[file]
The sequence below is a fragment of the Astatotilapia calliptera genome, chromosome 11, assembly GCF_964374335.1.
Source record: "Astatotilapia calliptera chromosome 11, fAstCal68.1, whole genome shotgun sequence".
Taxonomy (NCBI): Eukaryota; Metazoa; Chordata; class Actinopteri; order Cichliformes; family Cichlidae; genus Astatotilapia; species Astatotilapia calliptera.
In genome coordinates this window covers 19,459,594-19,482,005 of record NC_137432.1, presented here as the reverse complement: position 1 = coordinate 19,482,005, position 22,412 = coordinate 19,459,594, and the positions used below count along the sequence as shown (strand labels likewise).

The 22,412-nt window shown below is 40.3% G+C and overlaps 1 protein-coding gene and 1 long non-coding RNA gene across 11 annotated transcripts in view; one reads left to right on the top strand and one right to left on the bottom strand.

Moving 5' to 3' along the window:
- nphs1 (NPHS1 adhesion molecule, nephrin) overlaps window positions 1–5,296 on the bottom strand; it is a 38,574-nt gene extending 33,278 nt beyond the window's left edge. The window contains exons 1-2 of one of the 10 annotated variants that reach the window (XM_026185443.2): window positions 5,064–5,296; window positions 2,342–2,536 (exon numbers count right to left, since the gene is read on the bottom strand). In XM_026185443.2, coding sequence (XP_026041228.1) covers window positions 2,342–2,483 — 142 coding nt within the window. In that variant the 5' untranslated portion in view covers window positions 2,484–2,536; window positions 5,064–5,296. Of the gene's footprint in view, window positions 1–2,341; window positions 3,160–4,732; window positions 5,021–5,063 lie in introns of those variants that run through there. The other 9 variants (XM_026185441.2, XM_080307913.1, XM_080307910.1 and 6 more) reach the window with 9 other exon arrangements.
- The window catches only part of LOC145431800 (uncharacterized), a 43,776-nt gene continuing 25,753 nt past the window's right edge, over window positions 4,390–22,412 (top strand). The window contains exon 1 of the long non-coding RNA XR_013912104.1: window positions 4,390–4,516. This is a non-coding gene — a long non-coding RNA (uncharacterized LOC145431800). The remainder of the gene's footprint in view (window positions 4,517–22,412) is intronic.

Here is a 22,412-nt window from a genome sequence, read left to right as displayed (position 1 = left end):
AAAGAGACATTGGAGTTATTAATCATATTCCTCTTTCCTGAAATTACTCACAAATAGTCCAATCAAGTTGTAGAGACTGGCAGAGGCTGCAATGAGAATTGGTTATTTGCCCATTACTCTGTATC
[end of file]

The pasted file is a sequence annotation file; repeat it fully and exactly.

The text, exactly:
The sequence below is a fragment of the Astatotilapia calliptera genome, chromosome 11, assembly GCF_964374335.1.
Source record: "Astatotilapia calliptera chromosome 11, fAstCal68.1, whole genome shotgun sequence".
Taxonomy (NCBI): Eukaryota; Metazoa; Chordata; class Actinopteri; order Cichliformes; family Cichlidae; genus Astatotilapia; species Astatotilapia calliptera.
In genome coordinates this window covers 19,459,594-19,482,005 of record NC_137432.1, presented here as the reverse complement: position 1 = coordinate 19,482,005, position 22,412 = coordinate 19,459,594, and the positions used below count along the sequence as shown (strand labels likewise).

The 22,412-nt window shown below is 40.3% G+C and overlaps 1 protein-coding gene and 1 long non-coding RNA gene across 11 annotated transcripts in view; one reads left to right on the top strand and one right to left on the bottom strand.

Moving 5' to 3' along the window:
- nphs1 (NPHS1 adhesion molecule, nephrin) overlaps window positions 1–5,296 on the bottom strand; it is a 38,574-nt gene extending 33,278 nt beyond the window's left edge. The window contains exons 1-2 of one of the 10 annotated variants that reach the window (XM_026185443.2): window positions 5,064–5,296; window positions 2,342–2,536 (exon numbers count right to left, since the gene is read on the bottom strand). In XM_026185443.2, coding sequence (XP_026041228.1) covers window positions 2,342–2,483 — 142 coding nt within the window. In that variant the 5' untranslated portion in view covers window positions 2,484–2,536; window positions 5,064–5,296. Of the gene's footprint in view, window positions 1–2,341; window positions 3,160–4,732; window positions 5,021–5,063 lie in introns of those variants that run through there. The other 9 variants (XM_026185441.2, XM_080307913.1, XM_080307910.1 and 6 more) reach the window with 9 other exon arrangements.
- The window catches only part of LOC145431800 (uncharacterized), a 43,776-nt gene continuing 25,753 nt past the window's right edge, over window positions 4,390–22,412 (top strand). The window contains exon 1 of the long non-coding RNA XR_013912104.1: window positions 4,390–4,516. This is a non-coding gene — a long non-coding RNA (uncharacterized LOC145431800). The remainder of the gene's footprint in view (window positions 4,517–22,412) is intronic.

Here is a 22,412-nt window from a genome sequence, read left to right as displayed (position 1 = left end):
AAAGAGACATTGGAGTTATTAATCATATTCCTCTTTCCTGAAATTACTCACAAATAGTCCAATCAAGTTGTAGAGACTGGCAGAGGCTGCAATGAGAATTGGTTATTTGCCCATTACTCTGTATC